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Vigilantes wanted....

Started by: billyj1 (51)

Thought that would get you looking! I promise I see myself as Joe Average - no massive hang ups, but in the last 6 months I've been beat up by a youth gang (see previous postings), and my car has been broken into twice. My relatives have had suffered events in the last 3 months. I've just seen a TV report where a Sunderland (I think) lady has started campaigning on behalf of 'normal good citizens' and I felt proud of her. Has anyone else felt seriously moved (as I now do) to act positively against these yobs and toe-rags??
Can't believe I'm typing this in! But I have never felt so strongly that I will NOT be a victim again and that I have rights.
Getting off my soap box now!

Started: 30th Aug 2006 at 21:20

Posted by: plum47 (898) 

sorry you got beat up billyj1,hope you get it sorted without violence.it must be terrible to live in a place where you and your belongings are not safe.

Replied: 30th Aug 2006 at 22:37

Posted by: empress (9667) 

I really feel for you, there are a lot of yobs on our streets now. I went to Bury Fair 2 years ago, the fuss I made afterwards ....well let me tell you why.
We were told by a fairground worker to get our kids away fast, so we started to go back to the car.A lad of about 14 approached us, asked if he could walk with us, said he was from Rochdale, he was shaking, I asked if someone was after him him, he said yes the cheetham Hill Lot.I told him not to run, I would put him in my car and drive him home.When my partner looked behind us the street was filling up with lads n girls aged from 14 to approx 20, all dressed in black, with roll necks collars pulled up over their faces and hoodies on.They completely filled the street and were at least a dozen deep.The kid ran , they started what I can only describe as a man hunt, I called the police, I was screaming as these kids ran past us that I was calling the police. No one else did a thing, no one reached for a fone apart from us.They were pushing knuckle dusters on some had baseball bats.A young girl pulled our kids into a shop doorway out of the way of this gang.
Not one police car turned up.I combed the area in my car looking for that kid, got home and rang hospitals it seemed he'd got away as no one was admitted.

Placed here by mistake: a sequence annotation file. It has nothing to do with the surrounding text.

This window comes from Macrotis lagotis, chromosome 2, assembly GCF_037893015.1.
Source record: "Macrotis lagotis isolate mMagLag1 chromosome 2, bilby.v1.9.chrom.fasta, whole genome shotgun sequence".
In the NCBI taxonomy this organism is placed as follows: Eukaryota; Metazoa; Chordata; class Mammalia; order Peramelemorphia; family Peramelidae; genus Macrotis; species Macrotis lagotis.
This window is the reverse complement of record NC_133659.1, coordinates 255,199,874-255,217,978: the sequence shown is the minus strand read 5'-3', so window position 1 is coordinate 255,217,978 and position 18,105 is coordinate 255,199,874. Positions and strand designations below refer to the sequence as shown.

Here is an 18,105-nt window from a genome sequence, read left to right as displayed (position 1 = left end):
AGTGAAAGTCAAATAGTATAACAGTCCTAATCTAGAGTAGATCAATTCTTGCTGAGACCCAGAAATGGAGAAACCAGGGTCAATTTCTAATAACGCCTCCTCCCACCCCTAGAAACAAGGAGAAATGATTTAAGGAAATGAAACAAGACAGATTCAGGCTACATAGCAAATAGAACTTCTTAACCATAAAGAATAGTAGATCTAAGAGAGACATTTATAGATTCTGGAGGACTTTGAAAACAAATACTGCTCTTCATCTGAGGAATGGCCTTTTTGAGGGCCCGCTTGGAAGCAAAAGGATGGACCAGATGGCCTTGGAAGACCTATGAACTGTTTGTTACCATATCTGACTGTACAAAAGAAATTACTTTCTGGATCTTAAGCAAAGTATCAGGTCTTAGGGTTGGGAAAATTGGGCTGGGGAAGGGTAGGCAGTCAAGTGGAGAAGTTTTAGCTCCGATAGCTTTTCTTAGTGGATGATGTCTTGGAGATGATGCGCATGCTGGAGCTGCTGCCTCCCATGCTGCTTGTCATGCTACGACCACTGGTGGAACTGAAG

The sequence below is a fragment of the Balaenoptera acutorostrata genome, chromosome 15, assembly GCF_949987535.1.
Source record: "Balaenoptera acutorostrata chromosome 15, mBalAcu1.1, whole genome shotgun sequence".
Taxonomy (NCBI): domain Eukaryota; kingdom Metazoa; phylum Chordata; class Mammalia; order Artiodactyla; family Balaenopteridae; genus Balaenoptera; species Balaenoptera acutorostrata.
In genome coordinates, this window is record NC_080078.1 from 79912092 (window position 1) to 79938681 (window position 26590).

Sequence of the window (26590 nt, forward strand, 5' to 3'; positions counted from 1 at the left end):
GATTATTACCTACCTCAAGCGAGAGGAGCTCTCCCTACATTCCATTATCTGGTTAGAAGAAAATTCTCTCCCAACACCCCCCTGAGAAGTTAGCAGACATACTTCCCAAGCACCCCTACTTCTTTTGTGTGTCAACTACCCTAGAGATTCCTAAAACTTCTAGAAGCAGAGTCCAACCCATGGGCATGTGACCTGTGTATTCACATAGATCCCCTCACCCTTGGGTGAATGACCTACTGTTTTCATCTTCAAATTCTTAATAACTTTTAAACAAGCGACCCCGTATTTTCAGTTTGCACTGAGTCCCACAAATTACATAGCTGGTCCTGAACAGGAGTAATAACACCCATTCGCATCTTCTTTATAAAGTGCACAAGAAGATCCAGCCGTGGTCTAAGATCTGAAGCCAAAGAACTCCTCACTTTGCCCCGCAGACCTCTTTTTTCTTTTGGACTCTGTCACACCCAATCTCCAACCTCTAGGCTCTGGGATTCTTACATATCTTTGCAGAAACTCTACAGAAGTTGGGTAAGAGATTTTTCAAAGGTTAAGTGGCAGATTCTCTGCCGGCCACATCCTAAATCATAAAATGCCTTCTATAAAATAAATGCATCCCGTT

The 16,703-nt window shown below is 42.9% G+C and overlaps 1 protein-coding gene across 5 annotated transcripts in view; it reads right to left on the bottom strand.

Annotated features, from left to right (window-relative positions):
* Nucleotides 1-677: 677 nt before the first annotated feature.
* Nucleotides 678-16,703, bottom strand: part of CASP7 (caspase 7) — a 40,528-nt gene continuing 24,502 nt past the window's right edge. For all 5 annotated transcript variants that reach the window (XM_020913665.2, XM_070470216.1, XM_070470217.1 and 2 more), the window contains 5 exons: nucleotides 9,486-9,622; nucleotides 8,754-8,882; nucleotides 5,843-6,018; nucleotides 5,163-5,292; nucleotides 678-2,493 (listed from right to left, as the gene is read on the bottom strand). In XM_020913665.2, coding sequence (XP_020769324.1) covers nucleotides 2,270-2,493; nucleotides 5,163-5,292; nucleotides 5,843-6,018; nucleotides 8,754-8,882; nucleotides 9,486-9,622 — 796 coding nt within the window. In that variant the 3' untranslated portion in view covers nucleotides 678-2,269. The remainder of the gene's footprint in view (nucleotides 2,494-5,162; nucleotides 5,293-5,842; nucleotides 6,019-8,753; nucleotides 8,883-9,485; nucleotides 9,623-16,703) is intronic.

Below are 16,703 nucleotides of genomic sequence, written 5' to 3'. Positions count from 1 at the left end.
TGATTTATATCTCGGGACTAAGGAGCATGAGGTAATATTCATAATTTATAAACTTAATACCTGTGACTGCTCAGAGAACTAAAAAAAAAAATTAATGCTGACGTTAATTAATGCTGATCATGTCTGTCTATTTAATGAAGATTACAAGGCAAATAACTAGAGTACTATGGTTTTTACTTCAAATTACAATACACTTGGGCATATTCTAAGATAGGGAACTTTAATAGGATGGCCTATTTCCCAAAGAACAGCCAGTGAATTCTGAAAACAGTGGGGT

I complained to the police, mayor, radio station and papers. This same gang does this every year they told me, theres cctv all down the street where it happened.The police got back to me and admitted they had no answers, but had made 4 arrests only, they had recordings of our calls, also a call from a fair worker , who broke off to tell us to get the kids away.Howver they had no excuses for why no one attended, and why a crowd dressed identical were allowed to congregate in a small area without question.
I haven't been to a fair since, to be honest I rarely go out after dark. Local shops have security on, gangs loiter outside, I've been spat at and am frequently told to f***off by teens , and thats in our own street.
I think its time somebody took some action, or directed us in the right way to putting and end to it.

Replied: 31st Aug 2006 at 10:56

Posted by: (inactive)

i have a different opinion (as always lol)
This country and we as a society are terrible with OUR kids.
I do not condone what happened in bury at all, but what i see happening in my own estate makes my skin crawl.
4 lads playing football....no harm if they play right....some one goes out shouting about their car, so the boys move!
a car is a car it can be fixed a child cant if a peadophile gets him cos he had to go on a feild far from home.the estate is full of signs saying 'dont play here'....its not right.

Teenagers gather in gangs they always have done always will do....but people scowl and tut when they walk past even before saying Hello...people should try it, its amazing i always do.
Teens are trying to fit in to what they think is their 'family' in todays world some parents dont have time for their kids...and im one of these as well..i try my best to make our time together special but we dont get a lot of it.
I know some are going to say 'well we had nowt growing up'...but they probably had bigger families so if their mum and dad was at work they could go to aunty ada's and she was kind.